Rosie with the chair of our History Department, Marie Schwartz

This year, here at the University of Rhode Island, our Talent Development Program, which runs a pre-matriculation session during the summer for disadvantaged students of all colors, is expecting a drop in its enrollment of about 50%. The TD program, like every other part of the university, is suffering from the severe cuts in funding. These developments mean that my classes will be whiter. The cuts in funding and the reduction in scholarships also mean that many young people will not even attempt to go to college.

One disturbing trend I've noticed is how much students are working at full-time jobs. I have run into students who work the night shift and come in barely able to stay awake in class. I made a comment to a student the other day noting the early hour of her e-mail to me, and she said that she read her e-mail just as she got off work at 5:30 in the morning.

A couple of weeks ago, I was standing in a grocery store line, waiting impatiently as the clerks scrambled to find a price for yucca for the customer in front of me. Suddenly, a young man's voice called to me, “Dr. Pegueros—let me help you over here.” The clerk was a student I'd taught a couple of summers earlier, a Latino. I asked him how his studies were going. He'd had to quit, he told me. It just got too expensive, but he was planning to come back. I chatted with him for a bit, my heart squeezed in my chest. I hope that he will get back but I have my doubts. Latinos have the lowest rate of retention; if they actually drop out, as this young man did, the chances of their return drops dramatically.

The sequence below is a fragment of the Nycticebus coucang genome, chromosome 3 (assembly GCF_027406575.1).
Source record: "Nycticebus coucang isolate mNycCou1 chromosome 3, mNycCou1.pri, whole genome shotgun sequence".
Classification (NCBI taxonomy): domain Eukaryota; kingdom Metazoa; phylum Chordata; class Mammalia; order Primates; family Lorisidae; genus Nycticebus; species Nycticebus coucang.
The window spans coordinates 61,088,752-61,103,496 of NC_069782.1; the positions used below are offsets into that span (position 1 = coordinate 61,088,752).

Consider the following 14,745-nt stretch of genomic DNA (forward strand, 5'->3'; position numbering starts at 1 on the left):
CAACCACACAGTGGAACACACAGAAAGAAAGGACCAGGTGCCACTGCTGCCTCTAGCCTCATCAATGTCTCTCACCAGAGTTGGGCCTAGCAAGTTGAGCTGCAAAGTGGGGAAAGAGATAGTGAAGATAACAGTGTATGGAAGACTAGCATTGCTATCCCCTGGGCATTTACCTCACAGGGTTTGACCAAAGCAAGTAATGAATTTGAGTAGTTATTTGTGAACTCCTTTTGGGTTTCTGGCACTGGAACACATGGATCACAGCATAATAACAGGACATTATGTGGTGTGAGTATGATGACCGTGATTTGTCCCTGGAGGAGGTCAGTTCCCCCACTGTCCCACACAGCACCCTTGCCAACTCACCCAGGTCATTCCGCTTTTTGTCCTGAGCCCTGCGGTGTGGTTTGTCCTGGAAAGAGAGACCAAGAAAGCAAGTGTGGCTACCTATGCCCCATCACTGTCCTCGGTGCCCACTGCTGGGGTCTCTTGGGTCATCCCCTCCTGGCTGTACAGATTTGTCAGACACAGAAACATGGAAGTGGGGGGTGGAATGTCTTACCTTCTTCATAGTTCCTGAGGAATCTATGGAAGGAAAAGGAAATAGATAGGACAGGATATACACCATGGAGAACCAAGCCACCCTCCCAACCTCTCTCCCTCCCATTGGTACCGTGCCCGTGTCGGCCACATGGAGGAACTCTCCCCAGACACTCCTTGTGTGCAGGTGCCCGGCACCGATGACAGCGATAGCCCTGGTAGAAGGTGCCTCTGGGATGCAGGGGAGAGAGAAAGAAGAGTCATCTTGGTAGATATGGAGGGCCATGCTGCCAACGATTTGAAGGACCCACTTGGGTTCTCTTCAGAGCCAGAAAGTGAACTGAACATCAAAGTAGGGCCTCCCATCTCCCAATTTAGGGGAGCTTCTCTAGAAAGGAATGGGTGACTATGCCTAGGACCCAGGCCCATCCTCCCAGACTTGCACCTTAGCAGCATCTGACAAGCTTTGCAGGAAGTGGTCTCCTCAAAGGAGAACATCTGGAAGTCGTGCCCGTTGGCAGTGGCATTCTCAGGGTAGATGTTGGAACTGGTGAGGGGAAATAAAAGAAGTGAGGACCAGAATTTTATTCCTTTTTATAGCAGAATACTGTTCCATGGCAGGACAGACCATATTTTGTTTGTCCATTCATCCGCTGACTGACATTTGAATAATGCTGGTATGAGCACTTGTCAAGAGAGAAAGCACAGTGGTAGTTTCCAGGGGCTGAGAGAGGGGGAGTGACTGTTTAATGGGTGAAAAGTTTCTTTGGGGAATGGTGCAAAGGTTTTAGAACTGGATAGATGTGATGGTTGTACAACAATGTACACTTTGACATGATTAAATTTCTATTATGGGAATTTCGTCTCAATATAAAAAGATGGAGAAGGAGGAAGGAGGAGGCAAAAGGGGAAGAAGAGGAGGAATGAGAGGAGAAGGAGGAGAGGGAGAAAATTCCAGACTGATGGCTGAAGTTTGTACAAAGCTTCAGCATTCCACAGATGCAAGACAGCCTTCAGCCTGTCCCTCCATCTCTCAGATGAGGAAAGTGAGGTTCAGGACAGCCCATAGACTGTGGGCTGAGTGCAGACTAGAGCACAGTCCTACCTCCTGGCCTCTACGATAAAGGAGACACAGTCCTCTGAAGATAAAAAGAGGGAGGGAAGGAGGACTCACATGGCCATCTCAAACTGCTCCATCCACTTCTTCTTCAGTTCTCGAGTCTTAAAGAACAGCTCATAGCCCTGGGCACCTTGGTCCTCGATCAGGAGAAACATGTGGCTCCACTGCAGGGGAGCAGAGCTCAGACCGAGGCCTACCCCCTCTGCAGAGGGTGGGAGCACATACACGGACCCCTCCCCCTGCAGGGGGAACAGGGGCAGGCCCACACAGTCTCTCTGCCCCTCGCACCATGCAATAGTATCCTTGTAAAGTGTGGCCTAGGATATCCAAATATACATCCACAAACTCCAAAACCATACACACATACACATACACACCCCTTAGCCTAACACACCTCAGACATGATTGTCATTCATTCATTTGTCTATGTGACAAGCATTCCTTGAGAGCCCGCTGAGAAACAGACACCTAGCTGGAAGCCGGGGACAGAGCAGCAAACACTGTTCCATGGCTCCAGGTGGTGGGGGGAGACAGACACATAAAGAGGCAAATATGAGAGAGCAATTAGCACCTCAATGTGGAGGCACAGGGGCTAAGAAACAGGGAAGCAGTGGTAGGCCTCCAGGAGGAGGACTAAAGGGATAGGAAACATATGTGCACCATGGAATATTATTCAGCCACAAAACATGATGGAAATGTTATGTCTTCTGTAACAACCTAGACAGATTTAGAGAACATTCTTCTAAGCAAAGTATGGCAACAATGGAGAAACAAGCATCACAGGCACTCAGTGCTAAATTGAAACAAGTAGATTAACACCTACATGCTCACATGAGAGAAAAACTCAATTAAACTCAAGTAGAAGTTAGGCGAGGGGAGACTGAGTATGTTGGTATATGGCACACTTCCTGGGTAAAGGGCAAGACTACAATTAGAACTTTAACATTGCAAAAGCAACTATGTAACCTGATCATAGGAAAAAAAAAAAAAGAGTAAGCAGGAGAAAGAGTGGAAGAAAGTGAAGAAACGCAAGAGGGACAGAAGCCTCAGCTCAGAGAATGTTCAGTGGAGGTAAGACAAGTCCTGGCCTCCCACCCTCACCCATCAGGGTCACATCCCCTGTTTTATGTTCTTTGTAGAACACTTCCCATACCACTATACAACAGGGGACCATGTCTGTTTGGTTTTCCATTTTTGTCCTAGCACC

This is a major problem for our community. We are running way behind the pack, and the less education our children get, the greater disadvantage they will be at as we become the largest minority in the country.